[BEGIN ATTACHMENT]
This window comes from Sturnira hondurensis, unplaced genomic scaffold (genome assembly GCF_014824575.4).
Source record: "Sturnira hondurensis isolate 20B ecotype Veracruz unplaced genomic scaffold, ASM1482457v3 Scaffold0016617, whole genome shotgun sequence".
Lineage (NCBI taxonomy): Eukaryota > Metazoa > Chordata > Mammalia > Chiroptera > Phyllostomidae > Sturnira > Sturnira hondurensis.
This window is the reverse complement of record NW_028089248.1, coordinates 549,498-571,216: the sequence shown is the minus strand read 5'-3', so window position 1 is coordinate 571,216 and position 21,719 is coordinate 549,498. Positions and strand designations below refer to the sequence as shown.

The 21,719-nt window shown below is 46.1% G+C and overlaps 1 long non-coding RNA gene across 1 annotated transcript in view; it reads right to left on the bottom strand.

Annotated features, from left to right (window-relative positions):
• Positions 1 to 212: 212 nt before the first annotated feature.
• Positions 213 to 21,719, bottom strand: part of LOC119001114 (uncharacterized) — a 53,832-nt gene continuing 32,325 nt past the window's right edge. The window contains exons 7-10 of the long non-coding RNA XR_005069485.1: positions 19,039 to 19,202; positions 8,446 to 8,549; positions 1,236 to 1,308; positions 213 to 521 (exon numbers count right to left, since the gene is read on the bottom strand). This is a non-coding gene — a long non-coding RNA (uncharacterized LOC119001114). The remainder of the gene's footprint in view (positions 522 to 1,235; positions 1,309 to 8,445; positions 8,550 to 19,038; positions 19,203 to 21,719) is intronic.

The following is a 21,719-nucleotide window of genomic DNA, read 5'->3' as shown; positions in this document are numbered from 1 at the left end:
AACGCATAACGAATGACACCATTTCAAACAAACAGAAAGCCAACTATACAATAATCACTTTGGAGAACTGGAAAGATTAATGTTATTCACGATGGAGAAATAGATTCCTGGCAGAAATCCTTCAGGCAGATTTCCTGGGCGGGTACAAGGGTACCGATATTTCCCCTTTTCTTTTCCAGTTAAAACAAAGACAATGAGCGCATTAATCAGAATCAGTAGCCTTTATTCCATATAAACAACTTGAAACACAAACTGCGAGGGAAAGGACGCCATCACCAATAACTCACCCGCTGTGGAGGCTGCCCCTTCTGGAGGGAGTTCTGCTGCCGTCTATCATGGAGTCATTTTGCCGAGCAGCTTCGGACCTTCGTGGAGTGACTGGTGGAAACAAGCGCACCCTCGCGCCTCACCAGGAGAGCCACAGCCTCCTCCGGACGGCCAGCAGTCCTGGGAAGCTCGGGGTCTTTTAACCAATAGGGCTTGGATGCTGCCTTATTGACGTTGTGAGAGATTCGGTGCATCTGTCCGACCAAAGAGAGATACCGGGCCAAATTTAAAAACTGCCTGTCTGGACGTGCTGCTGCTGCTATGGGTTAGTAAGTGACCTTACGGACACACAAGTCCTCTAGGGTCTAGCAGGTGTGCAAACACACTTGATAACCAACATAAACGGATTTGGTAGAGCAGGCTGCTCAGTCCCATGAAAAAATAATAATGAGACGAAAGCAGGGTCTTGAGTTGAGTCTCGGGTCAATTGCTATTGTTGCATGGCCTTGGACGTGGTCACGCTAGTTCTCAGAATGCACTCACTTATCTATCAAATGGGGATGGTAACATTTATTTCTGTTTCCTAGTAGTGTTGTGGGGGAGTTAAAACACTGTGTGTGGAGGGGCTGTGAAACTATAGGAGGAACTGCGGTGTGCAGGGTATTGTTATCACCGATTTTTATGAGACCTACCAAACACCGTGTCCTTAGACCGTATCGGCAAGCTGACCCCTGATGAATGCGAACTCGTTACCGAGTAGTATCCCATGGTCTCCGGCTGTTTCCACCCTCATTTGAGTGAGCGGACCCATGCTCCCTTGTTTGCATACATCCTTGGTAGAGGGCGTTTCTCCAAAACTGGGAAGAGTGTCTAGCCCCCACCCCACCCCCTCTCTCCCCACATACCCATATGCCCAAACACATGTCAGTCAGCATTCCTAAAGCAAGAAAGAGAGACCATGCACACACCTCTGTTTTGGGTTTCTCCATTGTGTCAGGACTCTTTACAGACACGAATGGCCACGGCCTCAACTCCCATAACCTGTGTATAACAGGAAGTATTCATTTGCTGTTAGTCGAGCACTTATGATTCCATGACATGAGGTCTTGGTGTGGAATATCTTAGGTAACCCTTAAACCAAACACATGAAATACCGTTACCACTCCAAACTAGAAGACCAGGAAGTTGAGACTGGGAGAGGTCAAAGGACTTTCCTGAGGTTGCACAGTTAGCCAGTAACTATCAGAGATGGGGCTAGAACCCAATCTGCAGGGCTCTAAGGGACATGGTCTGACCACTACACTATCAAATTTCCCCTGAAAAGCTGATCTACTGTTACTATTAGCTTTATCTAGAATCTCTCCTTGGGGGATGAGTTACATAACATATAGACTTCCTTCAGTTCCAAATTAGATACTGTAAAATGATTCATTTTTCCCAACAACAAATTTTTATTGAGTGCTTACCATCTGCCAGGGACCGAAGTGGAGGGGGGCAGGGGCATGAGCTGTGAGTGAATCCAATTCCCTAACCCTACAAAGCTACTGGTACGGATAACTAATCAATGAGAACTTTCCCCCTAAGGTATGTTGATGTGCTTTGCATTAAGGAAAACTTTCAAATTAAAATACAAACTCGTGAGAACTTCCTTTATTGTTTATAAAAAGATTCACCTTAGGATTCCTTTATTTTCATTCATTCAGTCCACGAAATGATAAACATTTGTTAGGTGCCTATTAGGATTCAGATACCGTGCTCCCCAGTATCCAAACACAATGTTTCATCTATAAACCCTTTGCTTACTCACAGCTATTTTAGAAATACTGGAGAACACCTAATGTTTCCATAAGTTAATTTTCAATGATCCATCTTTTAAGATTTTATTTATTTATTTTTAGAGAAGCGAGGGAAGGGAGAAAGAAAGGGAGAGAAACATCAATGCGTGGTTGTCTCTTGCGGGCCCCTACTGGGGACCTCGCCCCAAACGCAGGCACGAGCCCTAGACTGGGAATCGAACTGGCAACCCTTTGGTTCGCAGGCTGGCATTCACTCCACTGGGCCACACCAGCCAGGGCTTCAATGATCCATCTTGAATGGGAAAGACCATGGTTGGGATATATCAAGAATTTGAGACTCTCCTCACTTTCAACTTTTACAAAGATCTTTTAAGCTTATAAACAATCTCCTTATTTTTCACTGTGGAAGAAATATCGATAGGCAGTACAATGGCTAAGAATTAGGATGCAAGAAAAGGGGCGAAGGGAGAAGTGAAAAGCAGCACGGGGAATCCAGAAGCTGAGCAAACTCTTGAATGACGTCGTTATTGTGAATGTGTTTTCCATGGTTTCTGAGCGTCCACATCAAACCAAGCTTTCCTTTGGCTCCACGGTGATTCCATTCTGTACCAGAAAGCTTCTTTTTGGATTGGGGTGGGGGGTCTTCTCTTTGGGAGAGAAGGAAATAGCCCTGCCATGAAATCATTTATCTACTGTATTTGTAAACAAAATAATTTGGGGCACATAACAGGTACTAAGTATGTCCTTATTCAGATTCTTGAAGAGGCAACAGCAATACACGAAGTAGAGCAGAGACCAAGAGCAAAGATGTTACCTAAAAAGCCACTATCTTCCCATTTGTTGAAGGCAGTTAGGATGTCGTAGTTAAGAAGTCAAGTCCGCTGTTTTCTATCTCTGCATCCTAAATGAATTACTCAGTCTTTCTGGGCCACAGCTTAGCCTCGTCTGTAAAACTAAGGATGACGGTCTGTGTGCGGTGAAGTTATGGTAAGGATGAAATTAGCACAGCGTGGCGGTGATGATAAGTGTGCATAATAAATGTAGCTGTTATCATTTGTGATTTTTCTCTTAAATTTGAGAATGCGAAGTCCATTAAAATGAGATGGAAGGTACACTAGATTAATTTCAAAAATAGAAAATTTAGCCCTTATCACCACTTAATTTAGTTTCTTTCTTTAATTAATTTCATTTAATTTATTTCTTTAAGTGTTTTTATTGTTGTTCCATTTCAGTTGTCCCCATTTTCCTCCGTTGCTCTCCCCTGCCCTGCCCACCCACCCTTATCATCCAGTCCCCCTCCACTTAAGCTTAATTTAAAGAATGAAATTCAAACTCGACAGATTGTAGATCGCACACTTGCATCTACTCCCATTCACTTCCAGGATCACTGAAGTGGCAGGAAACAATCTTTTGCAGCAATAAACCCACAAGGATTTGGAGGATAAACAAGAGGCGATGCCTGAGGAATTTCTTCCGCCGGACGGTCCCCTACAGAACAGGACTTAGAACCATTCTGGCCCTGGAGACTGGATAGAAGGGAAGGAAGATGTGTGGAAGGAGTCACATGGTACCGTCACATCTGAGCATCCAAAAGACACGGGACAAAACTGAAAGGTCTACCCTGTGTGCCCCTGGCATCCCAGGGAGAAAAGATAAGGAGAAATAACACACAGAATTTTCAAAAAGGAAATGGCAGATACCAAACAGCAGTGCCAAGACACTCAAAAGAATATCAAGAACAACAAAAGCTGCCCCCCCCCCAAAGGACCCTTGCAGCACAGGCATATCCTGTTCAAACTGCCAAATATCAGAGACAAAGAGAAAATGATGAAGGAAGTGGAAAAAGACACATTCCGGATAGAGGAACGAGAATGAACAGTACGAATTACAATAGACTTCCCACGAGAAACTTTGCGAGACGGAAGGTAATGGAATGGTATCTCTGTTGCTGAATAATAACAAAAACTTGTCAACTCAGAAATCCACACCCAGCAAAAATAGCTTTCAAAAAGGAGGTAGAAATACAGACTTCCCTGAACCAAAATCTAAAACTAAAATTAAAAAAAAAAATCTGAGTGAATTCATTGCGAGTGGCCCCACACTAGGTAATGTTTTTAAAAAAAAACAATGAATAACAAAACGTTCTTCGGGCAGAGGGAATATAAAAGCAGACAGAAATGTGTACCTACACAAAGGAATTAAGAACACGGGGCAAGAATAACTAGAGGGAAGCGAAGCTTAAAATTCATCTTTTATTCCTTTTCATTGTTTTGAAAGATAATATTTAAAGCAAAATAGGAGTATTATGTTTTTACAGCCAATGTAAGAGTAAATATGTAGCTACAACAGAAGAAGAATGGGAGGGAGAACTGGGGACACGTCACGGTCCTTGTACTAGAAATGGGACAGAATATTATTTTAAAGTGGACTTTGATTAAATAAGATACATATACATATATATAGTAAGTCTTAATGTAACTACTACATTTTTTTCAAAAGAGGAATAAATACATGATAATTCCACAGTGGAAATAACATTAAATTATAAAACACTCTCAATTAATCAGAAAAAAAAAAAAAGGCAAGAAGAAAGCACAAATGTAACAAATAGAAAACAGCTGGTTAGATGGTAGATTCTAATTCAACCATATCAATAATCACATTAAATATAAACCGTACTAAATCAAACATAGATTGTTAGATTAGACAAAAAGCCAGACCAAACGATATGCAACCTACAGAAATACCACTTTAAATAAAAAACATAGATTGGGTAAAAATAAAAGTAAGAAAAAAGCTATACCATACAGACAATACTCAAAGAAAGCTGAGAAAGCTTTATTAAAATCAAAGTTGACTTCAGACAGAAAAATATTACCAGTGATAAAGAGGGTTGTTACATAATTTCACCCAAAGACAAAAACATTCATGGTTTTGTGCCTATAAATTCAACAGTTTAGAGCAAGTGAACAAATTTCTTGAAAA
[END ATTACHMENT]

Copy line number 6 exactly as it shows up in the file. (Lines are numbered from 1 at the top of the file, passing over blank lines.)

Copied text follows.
Annotated features, from left to right (window-relative positions):